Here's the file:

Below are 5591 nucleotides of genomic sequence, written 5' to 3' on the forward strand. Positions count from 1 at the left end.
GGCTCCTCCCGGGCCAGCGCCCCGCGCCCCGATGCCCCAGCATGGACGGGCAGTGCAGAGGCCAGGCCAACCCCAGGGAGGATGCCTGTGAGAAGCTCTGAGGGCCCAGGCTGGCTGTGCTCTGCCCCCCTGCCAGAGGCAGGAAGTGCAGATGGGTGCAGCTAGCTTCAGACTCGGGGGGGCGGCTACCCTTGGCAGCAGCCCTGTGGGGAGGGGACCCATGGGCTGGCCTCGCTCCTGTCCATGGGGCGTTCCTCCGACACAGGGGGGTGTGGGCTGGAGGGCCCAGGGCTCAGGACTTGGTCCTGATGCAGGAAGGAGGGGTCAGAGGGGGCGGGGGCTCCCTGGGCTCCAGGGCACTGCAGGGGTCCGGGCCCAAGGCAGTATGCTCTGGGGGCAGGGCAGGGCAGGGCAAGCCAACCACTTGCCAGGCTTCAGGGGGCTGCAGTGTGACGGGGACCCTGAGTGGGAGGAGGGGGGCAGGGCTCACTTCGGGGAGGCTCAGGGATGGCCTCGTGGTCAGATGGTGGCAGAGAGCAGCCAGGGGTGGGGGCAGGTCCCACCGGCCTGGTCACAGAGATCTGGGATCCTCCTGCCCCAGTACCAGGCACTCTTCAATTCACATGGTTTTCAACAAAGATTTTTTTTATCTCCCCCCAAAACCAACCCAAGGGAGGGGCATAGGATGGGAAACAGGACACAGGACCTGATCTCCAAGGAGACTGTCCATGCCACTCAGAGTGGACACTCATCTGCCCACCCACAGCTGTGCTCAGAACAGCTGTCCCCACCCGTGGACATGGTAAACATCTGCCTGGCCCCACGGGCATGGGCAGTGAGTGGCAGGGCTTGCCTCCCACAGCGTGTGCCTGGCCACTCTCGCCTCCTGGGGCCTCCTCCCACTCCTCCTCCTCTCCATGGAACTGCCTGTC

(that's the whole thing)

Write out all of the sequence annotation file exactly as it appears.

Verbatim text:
Below are 5591 nucleotides of genomic sequence, written 5' to 3' on the forward strand. Positions count from 1 at the left end.
GGCTCCTCCCGGGCCAGCGCCCCGCGCCCCGATGCCCCAGCATGGACGGGCAGTGCAGAGGCCAGGCCAACCCCAGGGAGGATGCCTGTGAGAAGCTCTGAGGGCCCAGGCTGGCTGTGCTCTGCCCCCCTGCCAGAGGCAGGAAGTGCAGATGGGTGCAGCTAGCTTCAGACTCGGGGGGGCGGCTACCCTTGGCAGCAGCCCTGTGGGGAGGGGACCCATGGGCTGGCCTCGCTCCTGTCCATGGGGCGTTCCTCCGACACAGGGGGGTGTGGGCTGGAGGGCCCAGGGCTCAGGACTTGGTCCTGATGCAGGAAGGAGGGGTCAGAGGGGGCGGGGGCTCCCTGGGCTCCAGGGCACTGCAGGGGTCCGGGCCCAAGGCAGTATGCTCTGGGGGCAGGGCAGGGCAGGGCAAGCCAACCACTTGCCAGGCTTCAGGGGGCTGCAGTGTGACGGGGACCCTGAGTGGGAGGAGGGGGGCAGGGCTCACTTCGGGGAGGCTCAGGGATGGCCTCGTGGTCAGATGGTGGCAGAGAGCAGCCAGGGGTGGGGGCAGGTCCCACCGGCCTGGTCACAGAGATCTGGGATCCTCCTGCCCCAGTACCAGGCACTCTTCAATTCACATGGTTTTCAACAAAGATTTTTTTTATCTCCCCCCAAAACCAACCCAAGGGAGGGGCATAGGATGGGAAACAGGACACAGGACCTGATCTCCAAGGAGACTGTCCATGCCACTCAGAGTGGACACTCATCTGCCCACCCACAGCTGTGCTCAGAACAGCTGTCCCCACCCGTGGACATGGTAAACATCTGCCTGGCCCCACGGGCATGGGCAGTGAGTGGCAGGGCTTGCCTCCCACAGCGTGTGCCTGGCCACTCTCGCCTCCTGGGGCCTCCTCCCACTCCTCCTCCTCTCCATGGAACTGCCTGTC